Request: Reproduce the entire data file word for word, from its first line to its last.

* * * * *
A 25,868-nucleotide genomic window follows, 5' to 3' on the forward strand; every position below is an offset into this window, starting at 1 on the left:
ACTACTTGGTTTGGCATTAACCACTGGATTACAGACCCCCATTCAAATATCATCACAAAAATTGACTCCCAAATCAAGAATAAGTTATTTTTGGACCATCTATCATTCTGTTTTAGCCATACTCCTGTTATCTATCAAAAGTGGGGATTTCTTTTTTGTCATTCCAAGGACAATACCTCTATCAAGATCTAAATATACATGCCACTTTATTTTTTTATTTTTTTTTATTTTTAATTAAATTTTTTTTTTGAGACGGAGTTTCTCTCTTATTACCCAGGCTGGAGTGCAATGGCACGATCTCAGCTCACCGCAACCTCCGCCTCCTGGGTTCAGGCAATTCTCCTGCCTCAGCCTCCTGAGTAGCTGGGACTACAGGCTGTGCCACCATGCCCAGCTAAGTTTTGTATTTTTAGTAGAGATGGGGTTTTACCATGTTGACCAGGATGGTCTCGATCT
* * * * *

A 25,868-nucleotide genomic window follows, 5' to 3' on the forward strand; every position below is an offset into this window, starting at 1 on the left:
ACTACTTGGTTTGGCATTAACCACTGGATTACAGACCCCCATTCAAATATCATCACAAAAATTGACTCCCAAATCAAGAATAAGTTATTTTTGGACCATCTATCATTCTGTTTTAGCCATACTCCTGTTATCTATCAAAAGTGGGGATTTCTTTTTTGTCATTCCAAGGACAATACCTCTATCAAGATCTAAATATACATGCCACTTTATTTTTTTATTTTTTTTTATTTTTAATTAAATTTTTTTTTTGAGACGGAGTTTCTCTCTTATTACCCAGGCTGGAGTGCAATGGCACGATCTCAGCTCACCGCAACCTCCGCCTCCTGGGTTCAGGCAATTCTCCTGCCTCAGCCTCCTGAGTAGCTGGGACTACAGGCTGTGCCACCATGCCCAGCTAAGTTTTGTATTTTTAGTAGAGATGGGGTTTTACCATGTTGACCAGGATGGTCTCGATCT